We have been writing a lot about how Barry Shapiro and Carter Taylor have been making allegations about the legality and environmental faults of Spoonbill Marsh and how on April 12, 2018 Barry Shapiro wrote: “I make no bones about it when I admit that my personal goal is to SHUT SPOONBILL DOWN.”
In our last article we wrote about evaporation, transpiration and infiltration relative to their allegation that more water is entering the Marsh than flowing out of it. Their allegation:
“2.34 millions of gallons a day (mgd) unexplained (0.71 mgd unaccounted + 1.63 mgd inflated WIM-02 estimates)
78% of the average input volume of 2.99mgd is unexplained.”
Issue two is their allegation that for November, 2017 nitrogen in water flowing out of the Marsh was .91 milligrams per liter. That that is too high and unacceptable.
What they don’t emphasize is that for the same month nitrogen in water entering the Marsh from the Indian River Lagoon averaged 2.1 milligrams per liter.
That’s roughly a 43% decrease.
Then, as reported in the April 26, 2018 edition of 32963 they “question the high input number noting water samples taken by the St. John’s River Water Management District that show total nitrogen is about .57 milligrams per liter in the middle of that stretch of the Lagoon and .89 milligrams per liter near the shore.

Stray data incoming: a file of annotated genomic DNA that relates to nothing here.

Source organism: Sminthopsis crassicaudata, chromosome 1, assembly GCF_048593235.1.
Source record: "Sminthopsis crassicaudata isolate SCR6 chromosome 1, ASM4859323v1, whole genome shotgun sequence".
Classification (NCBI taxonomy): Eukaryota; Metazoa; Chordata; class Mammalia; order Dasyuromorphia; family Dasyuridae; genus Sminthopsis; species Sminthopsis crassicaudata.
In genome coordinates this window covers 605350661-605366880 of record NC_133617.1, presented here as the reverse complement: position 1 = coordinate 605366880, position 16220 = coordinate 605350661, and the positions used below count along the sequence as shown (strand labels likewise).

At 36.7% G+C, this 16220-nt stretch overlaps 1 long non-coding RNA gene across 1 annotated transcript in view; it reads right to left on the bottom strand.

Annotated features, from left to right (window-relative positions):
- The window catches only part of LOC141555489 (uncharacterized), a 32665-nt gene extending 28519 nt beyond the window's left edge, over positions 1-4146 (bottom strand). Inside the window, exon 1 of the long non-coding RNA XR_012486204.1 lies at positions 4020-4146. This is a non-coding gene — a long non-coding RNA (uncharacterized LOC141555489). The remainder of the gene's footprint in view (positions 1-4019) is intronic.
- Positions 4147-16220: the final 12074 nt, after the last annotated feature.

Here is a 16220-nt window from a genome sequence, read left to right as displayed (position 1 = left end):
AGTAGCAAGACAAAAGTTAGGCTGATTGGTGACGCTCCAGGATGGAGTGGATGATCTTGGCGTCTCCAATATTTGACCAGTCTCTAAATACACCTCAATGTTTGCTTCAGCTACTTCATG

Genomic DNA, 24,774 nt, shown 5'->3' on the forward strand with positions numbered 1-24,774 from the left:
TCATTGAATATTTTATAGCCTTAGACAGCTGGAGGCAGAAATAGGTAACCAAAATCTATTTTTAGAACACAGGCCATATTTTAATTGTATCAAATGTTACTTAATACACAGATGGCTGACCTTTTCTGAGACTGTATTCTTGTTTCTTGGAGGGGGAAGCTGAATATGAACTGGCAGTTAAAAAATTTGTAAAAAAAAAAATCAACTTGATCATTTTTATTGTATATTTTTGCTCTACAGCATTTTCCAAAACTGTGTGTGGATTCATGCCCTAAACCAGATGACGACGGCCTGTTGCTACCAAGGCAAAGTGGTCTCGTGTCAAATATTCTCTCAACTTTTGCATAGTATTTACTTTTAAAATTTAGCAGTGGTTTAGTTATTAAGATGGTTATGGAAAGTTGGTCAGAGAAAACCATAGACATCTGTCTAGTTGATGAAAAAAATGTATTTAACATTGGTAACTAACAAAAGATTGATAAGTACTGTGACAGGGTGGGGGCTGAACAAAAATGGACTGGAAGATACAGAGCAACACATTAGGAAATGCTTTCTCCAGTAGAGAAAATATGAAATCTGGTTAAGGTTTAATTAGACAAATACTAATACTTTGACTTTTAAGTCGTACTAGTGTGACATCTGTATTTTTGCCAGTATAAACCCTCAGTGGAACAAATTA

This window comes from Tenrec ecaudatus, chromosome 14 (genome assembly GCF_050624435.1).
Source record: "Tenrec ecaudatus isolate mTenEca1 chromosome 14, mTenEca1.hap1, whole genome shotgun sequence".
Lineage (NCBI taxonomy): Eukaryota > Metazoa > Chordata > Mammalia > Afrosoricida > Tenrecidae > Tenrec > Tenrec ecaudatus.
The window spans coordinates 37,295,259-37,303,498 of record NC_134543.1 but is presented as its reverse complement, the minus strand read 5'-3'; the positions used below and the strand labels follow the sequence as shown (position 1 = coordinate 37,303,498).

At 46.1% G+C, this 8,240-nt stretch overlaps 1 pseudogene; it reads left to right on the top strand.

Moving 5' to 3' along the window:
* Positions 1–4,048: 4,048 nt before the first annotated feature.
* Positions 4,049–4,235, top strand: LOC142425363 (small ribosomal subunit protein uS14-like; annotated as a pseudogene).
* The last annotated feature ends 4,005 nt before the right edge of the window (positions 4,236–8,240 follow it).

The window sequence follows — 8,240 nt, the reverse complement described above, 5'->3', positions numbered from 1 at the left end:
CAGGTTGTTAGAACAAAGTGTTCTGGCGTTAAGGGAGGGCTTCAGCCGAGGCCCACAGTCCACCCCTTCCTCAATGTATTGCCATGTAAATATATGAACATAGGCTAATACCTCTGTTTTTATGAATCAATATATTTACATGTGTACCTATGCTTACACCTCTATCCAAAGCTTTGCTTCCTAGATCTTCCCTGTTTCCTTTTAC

To focus on .91 and not on the 43% decrease is abusing statistics.
To support our position on June 13, 2018 we received this correspondence from Jill Margolius, Public Information Specialist for the Florida Department of Environmental Protection, Southeast District – West Palm Beach.
“Good Morning Mr. Hardy,
It is both inaccurate and misleading to try to compare 0.57 and 0.89 to the values of 0.91 and 2.1 because they were not analyzed using the same analytical method. The facility followed standard DEP required protocols for sample collection and the samples were analyzed by a certified laboratory therefore, the results of 0.91 and 2.1 are valid results. Further, the result of 0.91 mg/L is well within the permitted discharge limits which was established under the Total Maximum Daily Load (TMDL) or water quality restoration goal, determined by DEP in accordance with Chapter 62-303, F.A.C.
Dee.Ann.Miller@dep.state.fl.us was copied on Ms. Margolius’ email.